Six U.S. and South Korean soldiers were awarded medals Thursday for helping to rescue a North Korean defector who made a daring escape across the border that divides the peninsula.

The fleeing soldier was severely wounded on Nov. 13 as other North Korean troops opened fire to try to stop him as he ran onto the South Korean side of the Joint Security Area, then collapsed.

Two South Korea soldiers who are part of the JSA security battalion crawled across the leaf-strewn ground to recover him, then dragged him to safety as other members of the battalion monitored the situation.

Korea photo

Gen. Vincent Brooks, commander of United Nations Command and U.S. Forces Korea, awarded a group of Joint Security Area soldiers the Army commendation medal, Thursday, Nov. 23, 2017.U.S. Forces Korea Facebook

Gen. Vincent Brooks, head of United Nations Command and U.S. Forces Korea, awarded the soldiers an Army commendation medal “in recognition for their efforts” in rescuing the defector, during a ceremony at Camp Bonifas, a statement said.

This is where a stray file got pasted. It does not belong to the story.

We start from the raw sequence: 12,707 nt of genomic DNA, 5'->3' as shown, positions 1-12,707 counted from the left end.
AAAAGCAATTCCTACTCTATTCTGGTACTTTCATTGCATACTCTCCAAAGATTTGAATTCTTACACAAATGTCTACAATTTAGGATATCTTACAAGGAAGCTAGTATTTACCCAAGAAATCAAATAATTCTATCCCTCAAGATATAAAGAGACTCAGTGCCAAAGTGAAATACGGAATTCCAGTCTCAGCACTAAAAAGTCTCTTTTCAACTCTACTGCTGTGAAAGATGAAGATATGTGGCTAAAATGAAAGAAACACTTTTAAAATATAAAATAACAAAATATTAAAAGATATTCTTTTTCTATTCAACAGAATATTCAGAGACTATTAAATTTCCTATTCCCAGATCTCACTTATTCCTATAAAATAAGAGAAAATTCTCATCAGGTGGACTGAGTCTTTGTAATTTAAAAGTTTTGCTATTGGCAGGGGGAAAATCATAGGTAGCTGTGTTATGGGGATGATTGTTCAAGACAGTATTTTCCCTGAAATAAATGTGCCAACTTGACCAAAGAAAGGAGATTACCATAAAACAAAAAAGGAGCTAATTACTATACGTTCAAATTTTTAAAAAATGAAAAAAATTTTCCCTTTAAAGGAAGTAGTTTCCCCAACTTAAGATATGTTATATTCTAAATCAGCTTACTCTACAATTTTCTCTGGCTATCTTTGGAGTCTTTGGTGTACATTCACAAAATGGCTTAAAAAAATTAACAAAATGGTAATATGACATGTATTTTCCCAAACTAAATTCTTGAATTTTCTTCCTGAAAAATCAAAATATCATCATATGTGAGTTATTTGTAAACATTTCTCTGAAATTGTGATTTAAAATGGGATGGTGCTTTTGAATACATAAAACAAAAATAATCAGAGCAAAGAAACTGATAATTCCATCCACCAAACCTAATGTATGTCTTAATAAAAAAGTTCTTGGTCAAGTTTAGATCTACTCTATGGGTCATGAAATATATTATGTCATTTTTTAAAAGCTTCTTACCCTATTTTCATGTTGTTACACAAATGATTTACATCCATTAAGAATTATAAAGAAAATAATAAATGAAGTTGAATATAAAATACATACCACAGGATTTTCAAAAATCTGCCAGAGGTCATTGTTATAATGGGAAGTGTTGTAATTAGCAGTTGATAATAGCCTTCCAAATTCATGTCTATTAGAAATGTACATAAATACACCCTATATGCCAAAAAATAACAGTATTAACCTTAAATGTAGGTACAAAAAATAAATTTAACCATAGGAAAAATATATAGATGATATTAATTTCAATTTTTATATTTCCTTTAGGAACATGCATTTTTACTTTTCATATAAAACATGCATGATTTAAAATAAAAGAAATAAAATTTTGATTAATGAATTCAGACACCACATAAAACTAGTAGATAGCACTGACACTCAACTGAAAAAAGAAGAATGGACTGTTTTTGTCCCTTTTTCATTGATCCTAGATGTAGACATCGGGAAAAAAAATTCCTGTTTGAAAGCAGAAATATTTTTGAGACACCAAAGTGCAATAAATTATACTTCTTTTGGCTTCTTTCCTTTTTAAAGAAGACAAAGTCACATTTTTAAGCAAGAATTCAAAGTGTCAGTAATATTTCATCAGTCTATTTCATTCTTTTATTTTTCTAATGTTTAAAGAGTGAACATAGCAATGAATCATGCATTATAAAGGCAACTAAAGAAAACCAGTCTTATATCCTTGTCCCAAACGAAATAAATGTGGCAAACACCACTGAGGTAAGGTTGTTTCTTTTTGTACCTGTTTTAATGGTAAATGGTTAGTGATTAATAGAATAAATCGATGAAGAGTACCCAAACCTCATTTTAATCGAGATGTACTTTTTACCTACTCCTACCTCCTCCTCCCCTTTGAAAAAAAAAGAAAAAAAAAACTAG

The awardees were Sgt. 1st Class Noh Yeong Soo, Sgt. 1st Class Song Seoung Hyeon, Sgt. Robert Hartfield, Maj. Jeffery Schmidt, Lt. Col. Kwon Young Hwan, and Lt. Col. Matthew Farmer, USFK said on its Facebook page. It didn’t provide more information.

“Your actions resulted in saving the defector’s life and de-escalating an incident that threatened the 64-year-old armistice,” the citation said.

The ceremony took place as troops prepared to enjoy Thanksgiving dinner at the base’s dining facility.

The movie-like scene was captured on closed-circuit television footage released Wednesday by the U.S.-led UNC that oversees the area.

The UNC said the North Koreans violated the armistice that ended the 1950-53 Korean War by shooting across the border and in one case temporarily crossing it physically.

The defector remains hospitalized, although doctors said he has regained consciousness and is on the road to recovery.

More than 30,000 North Koreans have defected to the South since the war ended, but it’s extremely rare for soldiers to try to cross through the Demilitarized Zone, a 2.5-mile wide, 150-mile-long strip of land that’s lined with barbed wire and dotted with landmines.

The JSA provides the adversaries with a neutral zone and has been the site of past dialogue. It’s also a popular tourist destination, recognizable for the blue conference buildings that straddle the border.


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